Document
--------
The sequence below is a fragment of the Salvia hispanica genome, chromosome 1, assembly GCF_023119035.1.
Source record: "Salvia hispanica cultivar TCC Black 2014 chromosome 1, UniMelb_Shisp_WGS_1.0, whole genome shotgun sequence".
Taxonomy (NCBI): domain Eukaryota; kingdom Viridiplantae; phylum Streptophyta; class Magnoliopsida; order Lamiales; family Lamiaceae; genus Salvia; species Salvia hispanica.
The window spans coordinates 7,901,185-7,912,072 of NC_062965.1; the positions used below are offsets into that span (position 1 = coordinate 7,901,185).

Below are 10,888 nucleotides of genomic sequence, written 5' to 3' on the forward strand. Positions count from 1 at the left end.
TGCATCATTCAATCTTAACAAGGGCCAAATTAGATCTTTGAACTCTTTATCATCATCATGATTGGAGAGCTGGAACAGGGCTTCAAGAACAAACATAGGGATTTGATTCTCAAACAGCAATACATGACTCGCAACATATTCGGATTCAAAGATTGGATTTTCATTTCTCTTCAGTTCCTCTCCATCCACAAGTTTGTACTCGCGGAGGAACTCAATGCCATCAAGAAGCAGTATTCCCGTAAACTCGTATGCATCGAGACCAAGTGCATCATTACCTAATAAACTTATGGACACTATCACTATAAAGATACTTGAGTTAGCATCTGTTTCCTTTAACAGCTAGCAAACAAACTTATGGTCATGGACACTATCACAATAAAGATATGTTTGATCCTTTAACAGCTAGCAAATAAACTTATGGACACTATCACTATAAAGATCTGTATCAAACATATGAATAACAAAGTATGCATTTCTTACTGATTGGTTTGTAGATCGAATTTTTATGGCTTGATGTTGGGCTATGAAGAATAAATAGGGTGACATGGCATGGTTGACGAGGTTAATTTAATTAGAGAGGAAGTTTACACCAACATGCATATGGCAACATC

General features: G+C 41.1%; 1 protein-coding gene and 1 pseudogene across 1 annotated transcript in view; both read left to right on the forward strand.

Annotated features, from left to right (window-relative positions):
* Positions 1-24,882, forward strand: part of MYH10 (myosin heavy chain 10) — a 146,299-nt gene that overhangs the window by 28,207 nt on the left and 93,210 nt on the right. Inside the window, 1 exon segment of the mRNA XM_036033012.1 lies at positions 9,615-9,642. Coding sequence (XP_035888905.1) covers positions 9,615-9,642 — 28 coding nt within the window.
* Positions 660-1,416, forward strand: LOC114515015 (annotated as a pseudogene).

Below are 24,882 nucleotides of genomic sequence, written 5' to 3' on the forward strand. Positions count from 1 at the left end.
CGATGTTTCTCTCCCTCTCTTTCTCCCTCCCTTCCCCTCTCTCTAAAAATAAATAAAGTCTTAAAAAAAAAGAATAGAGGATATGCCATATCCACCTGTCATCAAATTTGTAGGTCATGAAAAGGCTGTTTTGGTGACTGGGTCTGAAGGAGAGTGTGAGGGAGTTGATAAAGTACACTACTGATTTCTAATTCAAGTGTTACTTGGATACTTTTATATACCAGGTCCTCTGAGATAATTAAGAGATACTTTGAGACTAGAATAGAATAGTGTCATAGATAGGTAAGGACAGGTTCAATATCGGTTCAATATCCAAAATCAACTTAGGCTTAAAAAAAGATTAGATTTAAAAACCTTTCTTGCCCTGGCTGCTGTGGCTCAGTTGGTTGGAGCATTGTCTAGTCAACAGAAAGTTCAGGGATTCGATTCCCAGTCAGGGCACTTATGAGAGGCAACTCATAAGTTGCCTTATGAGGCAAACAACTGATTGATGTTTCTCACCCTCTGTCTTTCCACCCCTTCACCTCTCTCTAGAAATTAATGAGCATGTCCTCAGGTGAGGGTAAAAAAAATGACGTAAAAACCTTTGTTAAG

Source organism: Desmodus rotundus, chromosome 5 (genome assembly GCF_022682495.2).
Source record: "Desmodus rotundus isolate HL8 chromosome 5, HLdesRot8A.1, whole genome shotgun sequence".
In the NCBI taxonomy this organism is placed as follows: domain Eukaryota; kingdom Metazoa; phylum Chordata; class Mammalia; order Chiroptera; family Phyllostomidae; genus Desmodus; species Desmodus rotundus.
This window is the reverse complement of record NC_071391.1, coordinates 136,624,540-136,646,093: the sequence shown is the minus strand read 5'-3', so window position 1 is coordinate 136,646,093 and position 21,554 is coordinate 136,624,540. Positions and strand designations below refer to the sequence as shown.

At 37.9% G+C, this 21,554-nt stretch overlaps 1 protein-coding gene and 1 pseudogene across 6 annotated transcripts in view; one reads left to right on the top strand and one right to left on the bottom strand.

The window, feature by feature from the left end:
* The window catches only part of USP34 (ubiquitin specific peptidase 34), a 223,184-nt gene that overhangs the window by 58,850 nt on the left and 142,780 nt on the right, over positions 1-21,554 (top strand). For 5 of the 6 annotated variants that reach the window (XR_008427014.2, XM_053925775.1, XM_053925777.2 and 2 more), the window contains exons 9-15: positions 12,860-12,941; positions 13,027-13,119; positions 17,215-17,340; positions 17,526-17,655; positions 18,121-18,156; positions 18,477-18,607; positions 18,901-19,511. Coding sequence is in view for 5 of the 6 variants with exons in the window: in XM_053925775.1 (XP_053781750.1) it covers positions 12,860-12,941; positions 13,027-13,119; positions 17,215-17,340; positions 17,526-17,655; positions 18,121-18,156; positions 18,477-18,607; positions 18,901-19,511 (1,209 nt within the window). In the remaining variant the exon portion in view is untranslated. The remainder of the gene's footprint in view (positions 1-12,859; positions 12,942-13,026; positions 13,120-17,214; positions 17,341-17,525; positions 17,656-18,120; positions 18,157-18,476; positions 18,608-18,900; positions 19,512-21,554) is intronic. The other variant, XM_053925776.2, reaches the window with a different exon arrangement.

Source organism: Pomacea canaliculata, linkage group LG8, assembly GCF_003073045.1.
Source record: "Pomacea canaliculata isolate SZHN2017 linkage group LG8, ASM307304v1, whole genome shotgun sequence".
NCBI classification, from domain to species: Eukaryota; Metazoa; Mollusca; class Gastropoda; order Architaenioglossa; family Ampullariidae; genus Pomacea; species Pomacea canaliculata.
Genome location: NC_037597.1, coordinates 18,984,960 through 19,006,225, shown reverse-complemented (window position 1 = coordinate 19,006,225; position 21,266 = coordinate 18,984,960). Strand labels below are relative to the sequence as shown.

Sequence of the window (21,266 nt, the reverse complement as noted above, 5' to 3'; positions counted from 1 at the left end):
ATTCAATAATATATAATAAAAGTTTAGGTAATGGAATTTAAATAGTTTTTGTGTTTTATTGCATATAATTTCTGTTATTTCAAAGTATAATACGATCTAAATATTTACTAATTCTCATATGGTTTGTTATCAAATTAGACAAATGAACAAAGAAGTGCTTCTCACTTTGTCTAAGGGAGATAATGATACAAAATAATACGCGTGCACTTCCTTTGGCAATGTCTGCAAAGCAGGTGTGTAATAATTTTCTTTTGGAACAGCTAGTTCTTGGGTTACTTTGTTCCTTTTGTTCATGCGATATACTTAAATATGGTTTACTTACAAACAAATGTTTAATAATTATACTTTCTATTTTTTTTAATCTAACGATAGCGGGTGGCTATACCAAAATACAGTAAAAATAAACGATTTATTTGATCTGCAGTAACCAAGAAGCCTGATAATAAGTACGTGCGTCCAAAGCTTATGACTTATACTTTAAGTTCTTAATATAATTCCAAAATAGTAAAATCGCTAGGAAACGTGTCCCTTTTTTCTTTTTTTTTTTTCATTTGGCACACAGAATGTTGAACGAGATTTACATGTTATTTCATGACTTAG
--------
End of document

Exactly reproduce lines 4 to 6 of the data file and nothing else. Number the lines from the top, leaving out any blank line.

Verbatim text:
The window spans coordinates 7,901,185-7,912,072 of NC_062965.1; the positions used below are offsets into that span (position 1 = coordinate 7,901,185).

Below are 10,888 nucleotides of genomic sequence, written 5' to 3' on the forward strand. Positions count from 1 at the left end.
TGCATCATTCAATCTTAACAAGGGCCAAATTAGATCTTTGAACTCTTTATCATCATCATGATTGGAGAGCTGGAACAGGGCTTCAAGAACAAACATAGGGATTTGATTCTCAAACAGCAATACATGACTCGCAACATATTCGGATTCAAAGATTGGATTTTCATTTCTCTTCAGTTCCTCTCCATCCACAAGTTTGTACTCGCGGAGGAACTCAATGCCATCAAGAAGCAGTATTCCCGTAAACTCGTATGCATCGAGACCAAGTGCATCATTACCTAATAAACTTATGGACACTATCACTATAAAGATACTTGAGTTAGCATCTGTTTCCTTTAACAGCTAGCAAACAAACTTATGGTCATGGACACTATCACAATAAAGATATGTTTGATCCTTTAACAGCTAGCAAATAAACTTATGGACACTATCACTATAAAGATCTGTATCAAACATATGAATAACAAAGTATGCATTTCTTACTGATTGGTTTGTAGATCGAATTTTTATGGCTTGATGTTGGGCTATGAAGAATAAATAGGGTGACATGGCATGGTTGACGAGGTTAATTTAATTAGAGAGGAAGTTTACACCAACATGCATATGGCAACATC